About the Author: Mohan Nair, author of Strategic Business Transformation: The 7 Deadly Sins to Overcome, is chief innovation officer of a health plan in the northwest/mountain region. Born and raised in Singapore, Nair observed and participated in a nation in transformation from a city-state to a strategic business center and community. As an infantry soldier, he learned the art and science of discipline, teamwork, and leadership. Nair has a long history of C-level leadership in entrepreneurial ventures. He served as president for ProTools, Inc., which was later sold to Network General, now McAfee, an Intel company. He founded Emerge, Inc., a transformation advisory firm. He served as president for ABC Technologies, which eventually was sold to SAS. He has also played operational roles in two established international businesses, Intel and Mentor Graphics Corporation. As adjunct professor of business with the Kellogg School of Management, Nair teaches executive courses in supply-chain management and cost and performance management. In addition to Strategic Business Transformation he has authored two books on cost and performance management: Activity-Based Information Systems: An Executive’s Guide to Implementation and Essentials of Balanced Scorecard (Wiley). In 2009, the Marketing Leadership Council of the Corporate Executive Board highlighted him as a “Marketing Thought Leader.” Nair has served the nation in several capacities: as a member of the Armed Services Interest Group on Cost and Performance Management, as a member of the Government’s Committee on Performance and Accountability for the State of Oregon, and he has been called by the U.S. Department of Health and Human Services to serve on the Chronic Care Workgroup. Nair is currently chairman of the board of trustees for the Oregon Alliance of Independent Colleges and Universities, a member of the executive leadership team for the American Heart Association, and a board member for the Big Brother Big Sister Association.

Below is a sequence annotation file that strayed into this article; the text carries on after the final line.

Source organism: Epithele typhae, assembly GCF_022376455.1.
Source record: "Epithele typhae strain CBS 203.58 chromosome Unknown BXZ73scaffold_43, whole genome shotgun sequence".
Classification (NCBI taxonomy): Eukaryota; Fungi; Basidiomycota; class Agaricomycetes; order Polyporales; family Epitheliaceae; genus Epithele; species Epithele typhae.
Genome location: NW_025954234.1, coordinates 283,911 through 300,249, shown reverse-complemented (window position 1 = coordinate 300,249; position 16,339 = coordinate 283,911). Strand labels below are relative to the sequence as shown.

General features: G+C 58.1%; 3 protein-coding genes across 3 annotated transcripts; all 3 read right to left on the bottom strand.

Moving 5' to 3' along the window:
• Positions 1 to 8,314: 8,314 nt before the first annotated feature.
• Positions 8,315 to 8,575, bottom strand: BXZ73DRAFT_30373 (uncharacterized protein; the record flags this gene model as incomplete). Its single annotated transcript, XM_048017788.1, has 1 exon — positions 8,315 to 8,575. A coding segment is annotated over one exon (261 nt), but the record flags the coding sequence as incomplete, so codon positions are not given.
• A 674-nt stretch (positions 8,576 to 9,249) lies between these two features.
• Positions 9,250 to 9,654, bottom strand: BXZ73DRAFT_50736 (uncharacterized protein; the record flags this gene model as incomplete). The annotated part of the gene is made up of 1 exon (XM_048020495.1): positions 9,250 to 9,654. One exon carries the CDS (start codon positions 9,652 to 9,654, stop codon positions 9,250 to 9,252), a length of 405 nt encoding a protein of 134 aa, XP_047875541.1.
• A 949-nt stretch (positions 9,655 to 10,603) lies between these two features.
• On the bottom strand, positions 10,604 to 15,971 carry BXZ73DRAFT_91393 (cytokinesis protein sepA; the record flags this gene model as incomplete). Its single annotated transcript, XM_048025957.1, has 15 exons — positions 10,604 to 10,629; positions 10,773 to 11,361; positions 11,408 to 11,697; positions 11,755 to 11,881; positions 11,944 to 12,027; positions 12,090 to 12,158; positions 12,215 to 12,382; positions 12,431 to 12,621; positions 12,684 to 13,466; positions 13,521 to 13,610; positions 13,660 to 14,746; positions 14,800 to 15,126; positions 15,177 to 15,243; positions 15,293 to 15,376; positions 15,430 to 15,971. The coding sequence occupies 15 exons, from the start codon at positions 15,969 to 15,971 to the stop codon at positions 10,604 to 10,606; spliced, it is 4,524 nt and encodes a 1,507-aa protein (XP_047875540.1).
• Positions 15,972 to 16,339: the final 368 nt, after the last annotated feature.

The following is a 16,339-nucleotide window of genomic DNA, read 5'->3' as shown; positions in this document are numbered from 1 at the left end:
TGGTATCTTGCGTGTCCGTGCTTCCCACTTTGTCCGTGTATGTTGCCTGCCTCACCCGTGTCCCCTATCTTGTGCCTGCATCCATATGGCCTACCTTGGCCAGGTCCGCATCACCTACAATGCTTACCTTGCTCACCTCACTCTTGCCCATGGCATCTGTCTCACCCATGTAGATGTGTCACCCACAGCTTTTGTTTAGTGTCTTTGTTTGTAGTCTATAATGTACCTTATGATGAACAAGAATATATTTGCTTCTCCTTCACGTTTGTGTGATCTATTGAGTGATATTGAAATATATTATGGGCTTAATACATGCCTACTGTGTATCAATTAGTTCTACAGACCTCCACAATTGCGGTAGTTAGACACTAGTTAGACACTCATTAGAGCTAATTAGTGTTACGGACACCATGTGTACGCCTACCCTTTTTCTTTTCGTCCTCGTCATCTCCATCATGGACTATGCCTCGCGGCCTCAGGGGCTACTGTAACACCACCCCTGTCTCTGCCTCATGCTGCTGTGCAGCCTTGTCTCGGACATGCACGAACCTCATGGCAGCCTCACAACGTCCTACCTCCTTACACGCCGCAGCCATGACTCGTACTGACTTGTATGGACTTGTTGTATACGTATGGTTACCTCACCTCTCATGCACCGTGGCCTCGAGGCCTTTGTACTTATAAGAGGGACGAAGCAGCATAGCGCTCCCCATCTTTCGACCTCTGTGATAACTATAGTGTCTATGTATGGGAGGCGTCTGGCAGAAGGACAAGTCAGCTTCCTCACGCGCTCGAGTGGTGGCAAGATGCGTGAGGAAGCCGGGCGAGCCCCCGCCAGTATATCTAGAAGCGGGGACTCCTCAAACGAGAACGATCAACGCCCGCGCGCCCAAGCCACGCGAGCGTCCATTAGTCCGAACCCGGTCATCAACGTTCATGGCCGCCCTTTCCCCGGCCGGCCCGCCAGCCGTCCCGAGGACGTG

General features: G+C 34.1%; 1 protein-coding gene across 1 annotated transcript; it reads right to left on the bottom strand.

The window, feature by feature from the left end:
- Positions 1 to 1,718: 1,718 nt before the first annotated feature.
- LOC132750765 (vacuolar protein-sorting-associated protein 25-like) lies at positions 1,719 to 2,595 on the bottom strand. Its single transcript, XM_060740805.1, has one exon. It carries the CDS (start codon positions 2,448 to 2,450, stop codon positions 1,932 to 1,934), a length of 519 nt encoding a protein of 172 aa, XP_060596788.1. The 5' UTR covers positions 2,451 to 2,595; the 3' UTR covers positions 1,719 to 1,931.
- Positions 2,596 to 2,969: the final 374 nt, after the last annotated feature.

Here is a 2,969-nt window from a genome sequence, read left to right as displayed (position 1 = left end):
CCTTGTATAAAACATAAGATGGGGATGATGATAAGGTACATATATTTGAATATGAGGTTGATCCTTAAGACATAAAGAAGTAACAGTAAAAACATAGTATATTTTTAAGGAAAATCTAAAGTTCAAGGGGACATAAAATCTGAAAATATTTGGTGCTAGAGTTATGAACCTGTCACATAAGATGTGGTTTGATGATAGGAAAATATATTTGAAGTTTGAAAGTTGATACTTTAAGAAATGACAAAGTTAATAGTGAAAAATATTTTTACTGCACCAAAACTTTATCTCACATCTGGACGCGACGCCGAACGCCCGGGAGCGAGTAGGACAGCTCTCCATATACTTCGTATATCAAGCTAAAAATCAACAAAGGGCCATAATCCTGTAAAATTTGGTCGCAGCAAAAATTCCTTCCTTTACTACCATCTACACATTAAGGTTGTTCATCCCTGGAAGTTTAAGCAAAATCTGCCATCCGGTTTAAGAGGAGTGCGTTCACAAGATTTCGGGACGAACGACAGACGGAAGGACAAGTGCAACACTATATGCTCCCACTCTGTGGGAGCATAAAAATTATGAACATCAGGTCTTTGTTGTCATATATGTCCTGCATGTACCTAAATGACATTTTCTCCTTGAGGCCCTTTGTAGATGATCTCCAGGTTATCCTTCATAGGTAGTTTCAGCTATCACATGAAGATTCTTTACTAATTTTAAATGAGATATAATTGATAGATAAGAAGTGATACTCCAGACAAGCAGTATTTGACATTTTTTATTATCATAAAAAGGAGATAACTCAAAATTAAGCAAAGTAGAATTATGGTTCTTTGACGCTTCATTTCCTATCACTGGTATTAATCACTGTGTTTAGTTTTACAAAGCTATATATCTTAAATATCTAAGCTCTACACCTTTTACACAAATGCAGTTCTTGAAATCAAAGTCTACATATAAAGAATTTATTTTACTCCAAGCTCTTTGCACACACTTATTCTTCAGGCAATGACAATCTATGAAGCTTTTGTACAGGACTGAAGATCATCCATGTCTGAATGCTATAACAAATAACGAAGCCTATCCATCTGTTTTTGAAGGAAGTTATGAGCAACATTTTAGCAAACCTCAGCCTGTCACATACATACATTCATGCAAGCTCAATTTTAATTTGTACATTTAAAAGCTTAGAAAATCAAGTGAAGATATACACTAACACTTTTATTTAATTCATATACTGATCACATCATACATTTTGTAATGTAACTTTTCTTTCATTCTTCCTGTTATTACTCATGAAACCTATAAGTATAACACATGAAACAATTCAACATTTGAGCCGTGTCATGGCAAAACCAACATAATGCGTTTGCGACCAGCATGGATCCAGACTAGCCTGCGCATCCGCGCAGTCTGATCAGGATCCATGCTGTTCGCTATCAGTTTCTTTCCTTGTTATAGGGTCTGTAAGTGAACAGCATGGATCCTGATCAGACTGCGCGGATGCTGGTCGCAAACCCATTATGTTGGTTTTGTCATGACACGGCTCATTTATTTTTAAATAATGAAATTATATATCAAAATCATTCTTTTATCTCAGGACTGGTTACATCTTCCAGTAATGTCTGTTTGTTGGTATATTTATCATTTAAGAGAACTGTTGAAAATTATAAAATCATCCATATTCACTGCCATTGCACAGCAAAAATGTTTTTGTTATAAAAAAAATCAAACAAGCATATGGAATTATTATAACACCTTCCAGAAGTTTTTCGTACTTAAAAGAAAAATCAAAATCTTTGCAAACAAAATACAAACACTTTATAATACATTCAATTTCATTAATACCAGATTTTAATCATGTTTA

About the Book: Strategic Business Transformation: The 7 Deadly Sins to Overcome (Wiley, 2011, ISBN: 978-0-470-63222-2, $49.95) is available at bookstores nationwide, from major online booksellers, and direct from the publisher by calling 800-225-5945.